Jonny still felt Shant’s hands scouring his body with hot water and mint soap. He fantasized his parents finding them in the shower in nightmarish fragments. He saw incoherent glimpses of his and Shant’s nakedness, the flowers on the shower curtain, and the spotless white floor tiles coming and going out of a dark miasma. The pain was terrible, yet he could still smell the mint. Hands he didn’t know and couldn’t see ran across his body. Electricity, or maybe lightning, seemed to flash close to him. Warmth and coldness vied within his veins. Little by little, the agony inside his ribcage turned into an unbearable metallic noise that wafted through the gathering fog. He was slipping backward into it. The darkness was beyond all imagining. Jonny tried to hang onto the new set of hands he fought to recognize before his entire being sank into the thudding penumbra, once and for all.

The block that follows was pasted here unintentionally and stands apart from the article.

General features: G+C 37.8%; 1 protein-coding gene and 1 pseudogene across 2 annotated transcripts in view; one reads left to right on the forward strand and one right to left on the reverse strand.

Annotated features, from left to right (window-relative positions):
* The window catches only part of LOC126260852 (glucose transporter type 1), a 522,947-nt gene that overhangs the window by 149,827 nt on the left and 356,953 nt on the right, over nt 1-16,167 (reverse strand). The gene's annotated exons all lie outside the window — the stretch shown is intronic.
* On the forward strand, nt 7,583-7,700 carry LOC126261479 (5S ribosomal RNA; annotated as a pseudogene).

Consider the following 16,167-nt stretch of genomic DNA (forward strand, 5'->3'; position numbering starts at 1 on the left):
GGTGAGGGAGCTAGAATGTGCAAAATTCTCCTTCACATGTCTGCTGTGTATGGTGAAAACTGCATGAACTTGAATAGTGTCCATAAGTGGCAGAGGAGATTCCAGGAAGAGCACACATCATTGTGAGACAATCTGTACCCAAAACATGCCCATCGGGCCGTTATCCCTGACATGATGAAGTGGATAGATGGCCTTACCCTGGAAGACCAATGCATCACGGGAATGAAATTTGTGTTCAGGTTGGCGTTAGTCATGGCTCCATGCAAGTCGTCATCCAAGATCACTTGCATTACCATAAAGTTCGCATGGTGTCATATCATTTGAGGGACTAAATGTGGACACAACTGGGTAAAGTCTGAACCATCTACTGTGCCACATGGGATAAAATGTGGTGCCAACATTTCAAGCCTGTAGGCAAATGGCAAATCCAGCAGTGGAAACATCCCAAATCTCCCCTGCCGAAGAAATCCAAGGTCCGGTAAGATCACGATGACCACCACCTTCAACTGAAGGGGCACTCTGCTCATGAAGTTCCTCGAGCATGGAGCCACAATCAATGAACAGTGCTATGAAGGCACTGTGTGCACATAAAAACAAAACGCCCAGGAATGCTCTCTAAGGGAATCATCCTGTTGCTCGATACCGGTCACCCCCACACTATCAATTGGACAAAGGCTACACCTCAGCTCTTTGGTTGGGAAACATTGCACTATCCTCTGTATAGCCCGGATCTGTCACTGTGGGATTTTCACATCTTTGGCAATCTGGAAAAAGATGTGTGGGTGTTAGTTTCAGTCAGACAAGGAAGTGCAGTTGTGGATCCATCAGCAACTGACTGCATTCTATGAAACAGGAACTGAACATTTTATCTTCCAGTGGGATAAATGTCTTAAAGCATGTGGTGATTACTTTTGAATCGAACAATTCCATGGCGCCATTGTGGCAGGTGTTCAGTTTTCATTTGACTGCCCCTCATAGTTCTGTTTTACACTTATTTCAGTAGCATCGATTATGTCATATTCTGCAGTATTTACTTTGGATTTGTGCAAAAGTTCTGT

The everlastingly harried but endearingly unctuous – a few might say charming – studio production chief was already amped up from a sugar- and caffeine-laden breakfast on the go and frankly a little chipper at the prospect of an early lunch with his star screenwriter nee voodoo witch doctor. What new diabolical plots would he be hatching on the expense account today? He seemed to swim in scripts the production maven would happily cut a few easy checks for and dump right into Development where they’d never emerge; Ned wrote well past the ten-mile limit over most audiences’ heads, but it was important to keep him close for emergency reclamation projects, not to mention keeping the other studios the fuck away from him. Plus, the chief found Ned terribly attractive, dashing almost, but above all reeking in humble assurance and quiet self-reliance, two exceptional commodities for a writer in general and a movie biz habitué in particular. Who wouldn’t fall for a man like that? The exec wished he had been a little more grown-up about letting his attraction hang out, as it were, but Ned took it with his usual grace. Ned’s early call to the office suite was unexpected but warmly welcomed. Did I know a good cardiology man? Why, the studio exec knew the best heart man in town, one whose craft was honed by keeping half the old guard’s tickers running despite decades of coffee, cigarettes, steak dinners at Chasen’s, and plenty of Scotch in between. Cedars-Sinai built a wing on his billing. He’d have the good doctor out to see Ned’s little friend before lunch. And he couldn’t wait to hear Ned’s pitch on a simple teenaged love story with a ‘corkscrew’ of a twist.